So, when I hear my brother use that word, I hear a reprimand at once for leaving him still with so little, and simultaneously for inflicting all of my second-hand glamour into that life, for infringing on the persona he’s developed for himself in order to move in that world. In short without aiming it at me that “faggot” is aimed at me. The gap widens, it reveals to me the nonchalance with which he turns to such resentful language, and how entirely unproblematic it is for him to do so. He is (or is becoming) the universal, the centre from which all criticisms, judgments and insults are issued, the arena from which expulsion and exile is always a threat. When I myself use the same word, it is as part of a very complex, semi-ironic, knowing investigation of the power structures around me. If I say it, it’s as a product of exploration, as a delving into the implications of the word, the much discussed reappropriation, I use it from the bottom of the trash heap, he from significantly closer to the top.
That one word spins out and I can read within it what has previously only been implied in jokes made in bad taste, an equally casual and blunt racism. In a word, that one word represents a whole system of values, and judgements that posits my brother the heir to all that straight, white, male inherited power he imagines to be waiting for him through the threshold of manhood. (He is as yet naive enough to not see his economic background as the disadvantage it truly is.) I don’t fault him for wallowing in this glory, surely we’re all prone to enjoying the fabulousness of our own situations whether real, imaginary, projected, fantasised, drug induced or aimed for. What pained me so was the direct comparison of myself at his age and my brother at his, how I was already militantly anti-sexist, anti-racist, anti-homophobic and actively trying to grapple with the injustices I made myself aware of through whatever puny channels I had at my disposal (letter writing campaigns, visible insistence on a political identity). He is, in direct opposition, uninterested in standing up for anything but his own right to a good time (again no bad thing as an element of one’s personality, it is only when it becomes the personality that the problem arises). He has nothing to fight for (or so he thinks) and rather than acting from this position of privilege to ease the burden on anybody else, he selfishly celebrates and doesn’t share that (relative) freedom. I feel I’ve failed him.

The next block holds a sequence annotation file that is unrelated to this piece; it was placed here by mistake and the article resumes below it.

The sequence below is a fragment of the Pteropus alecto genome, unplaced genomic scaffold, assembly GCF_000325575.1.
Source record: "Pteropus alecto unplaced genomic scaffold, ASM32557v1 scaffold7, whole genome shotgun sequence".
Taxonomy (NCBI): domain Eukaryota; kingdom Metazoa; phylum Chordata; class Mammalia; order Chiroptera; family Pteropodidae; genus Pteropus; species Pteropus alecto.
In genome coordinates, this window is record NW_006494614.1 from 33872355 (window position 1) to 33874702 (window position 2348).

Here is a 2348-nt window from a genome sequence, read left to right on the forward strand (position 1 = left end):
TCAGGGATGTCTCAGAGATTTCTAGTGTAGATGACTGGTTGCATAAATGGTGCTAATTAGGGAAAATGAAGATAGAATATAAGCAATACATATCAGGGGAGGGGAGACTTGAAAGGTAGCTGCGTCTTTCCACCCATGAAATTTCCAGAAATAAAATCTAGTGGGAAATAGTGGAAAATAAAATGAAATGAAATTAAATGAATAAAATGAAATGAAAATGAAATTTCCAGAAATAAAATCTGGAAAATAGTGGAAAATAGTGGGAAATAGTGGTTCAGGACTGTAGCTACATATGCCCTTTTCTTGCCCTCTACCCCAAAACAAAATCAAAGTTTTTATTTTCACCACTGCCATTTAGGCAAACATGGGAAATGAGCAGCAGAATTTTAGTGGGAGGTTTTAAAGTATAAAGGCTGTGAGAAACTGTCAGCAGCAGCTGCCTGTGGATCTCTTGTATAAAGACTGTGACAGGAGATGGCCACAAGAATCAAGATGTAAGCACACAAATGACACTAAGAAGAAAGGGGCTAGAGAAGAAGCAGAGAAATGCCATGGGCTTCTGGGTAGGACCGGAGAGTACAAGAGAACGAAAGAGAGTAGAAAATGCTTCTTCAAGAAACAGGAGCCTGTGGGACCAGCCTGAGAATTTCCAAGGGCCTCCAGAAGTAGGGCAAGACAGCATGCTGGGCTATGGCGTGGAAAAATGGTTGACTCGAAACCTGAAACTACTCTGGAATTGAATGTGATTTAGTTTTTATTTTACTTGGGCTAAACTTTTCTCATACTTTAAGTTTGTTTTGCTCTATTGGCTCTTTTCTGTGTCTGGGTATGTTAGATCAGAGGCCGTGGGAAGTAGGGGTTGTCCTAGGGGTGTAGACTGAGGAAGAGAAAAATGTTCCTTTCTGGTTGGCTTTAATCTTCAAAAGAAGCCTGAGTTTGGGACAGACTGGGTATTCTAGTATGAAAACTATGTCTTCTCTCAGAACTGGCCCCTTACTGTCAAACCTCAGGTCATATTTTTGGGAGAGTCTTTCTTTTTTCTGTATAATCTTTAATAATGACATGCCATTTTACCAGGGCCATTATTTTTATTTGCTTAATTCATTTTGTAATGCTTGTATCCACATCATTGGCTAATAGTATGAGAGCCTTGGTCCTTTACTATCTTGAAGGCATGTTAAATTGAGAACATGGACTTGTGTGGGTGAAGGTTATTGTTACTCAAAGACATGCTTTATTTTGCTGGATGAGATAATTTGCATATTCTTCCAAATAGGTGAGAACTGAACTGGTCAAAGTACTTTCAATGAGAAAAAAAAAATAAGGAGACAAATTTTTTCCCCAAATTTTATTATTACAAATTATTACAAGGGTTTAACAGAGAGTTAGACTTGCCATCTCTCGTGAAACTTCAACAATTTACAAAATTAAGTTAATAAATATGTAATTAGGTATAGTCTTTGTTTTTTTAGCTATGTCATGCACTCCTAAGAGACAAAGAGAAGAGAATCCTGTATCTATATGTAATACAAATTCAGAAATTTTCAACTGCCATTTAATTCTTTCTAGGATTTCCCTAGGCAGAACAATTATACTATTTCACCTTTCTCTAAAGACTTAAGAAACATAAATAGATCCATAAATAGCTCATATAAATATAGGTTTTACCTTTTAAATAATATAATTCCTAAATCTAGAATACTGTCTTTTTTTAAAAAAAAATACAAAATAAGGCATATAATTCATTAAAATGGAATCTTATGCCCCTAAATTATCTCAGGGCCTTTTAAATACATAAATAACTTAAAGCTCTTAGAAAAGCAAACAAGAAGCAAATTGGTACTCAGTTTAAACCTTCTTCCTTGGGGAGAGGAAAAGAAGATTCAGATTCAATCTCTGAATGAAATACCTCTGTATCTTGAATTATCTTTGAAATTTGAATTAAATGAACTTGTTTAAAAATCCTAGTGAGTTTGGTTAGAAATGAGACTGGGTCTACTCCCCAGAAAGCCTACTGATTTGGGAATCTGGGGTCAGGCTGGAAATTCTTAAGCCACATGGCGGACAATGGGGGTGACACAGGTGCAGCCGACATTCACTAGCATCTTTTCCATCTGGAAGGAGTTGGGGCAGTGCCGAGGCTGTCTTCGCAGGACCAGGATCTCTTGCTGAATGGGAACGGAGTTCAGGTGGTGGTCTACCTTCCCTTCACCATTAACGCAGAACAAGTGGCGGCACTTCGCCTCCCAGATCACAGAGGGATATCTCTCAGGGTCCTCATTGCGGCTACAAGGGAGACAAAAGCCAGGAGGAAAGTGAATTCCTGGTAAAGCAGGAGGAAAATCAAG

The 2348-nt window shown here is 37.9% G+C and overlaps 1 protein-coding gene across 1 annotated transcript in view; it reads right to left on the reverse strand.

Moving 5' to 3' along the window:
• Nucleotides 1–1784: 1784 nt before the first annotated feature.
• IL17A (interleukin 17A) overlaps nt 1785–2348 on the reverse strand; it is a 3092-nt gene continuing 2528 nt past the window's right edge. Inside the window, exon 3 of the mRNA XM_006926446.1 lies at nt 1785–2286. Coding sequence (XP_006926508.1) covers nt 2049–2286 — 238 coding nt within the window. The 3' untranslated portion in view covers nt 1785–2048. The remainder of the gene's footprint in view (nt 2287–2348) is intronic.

I suppose in my own vain manner, in my self-construction of myself as wise but exciting older sibling, I expected that all the social histories and Marxist critiques I’d assimilated over time would somehow seep into his consciousness, through an overwhelming osmosis perhaps driven by nothing more than the sheer power of my charisma. That somehow I would exist as a flaming beacon for knowledge, for intellectualism, for adventure and empowerment. But rather, I find that this interest is itself, just another thing that separates us, to him it’s a burden, not a freedom, and he still in denial over the fact that options for escape from his bleak situation are severely limited (to be frank to the army or into education). I suddenly understand The Lion in Winter, I (as the eldest child with no extended family) suddenly understand the tyranny of lineage, and what it means to be told in school – “You’re going to be trouble, just like your brother.”
And this is what Jonny Woo has to say on the subject: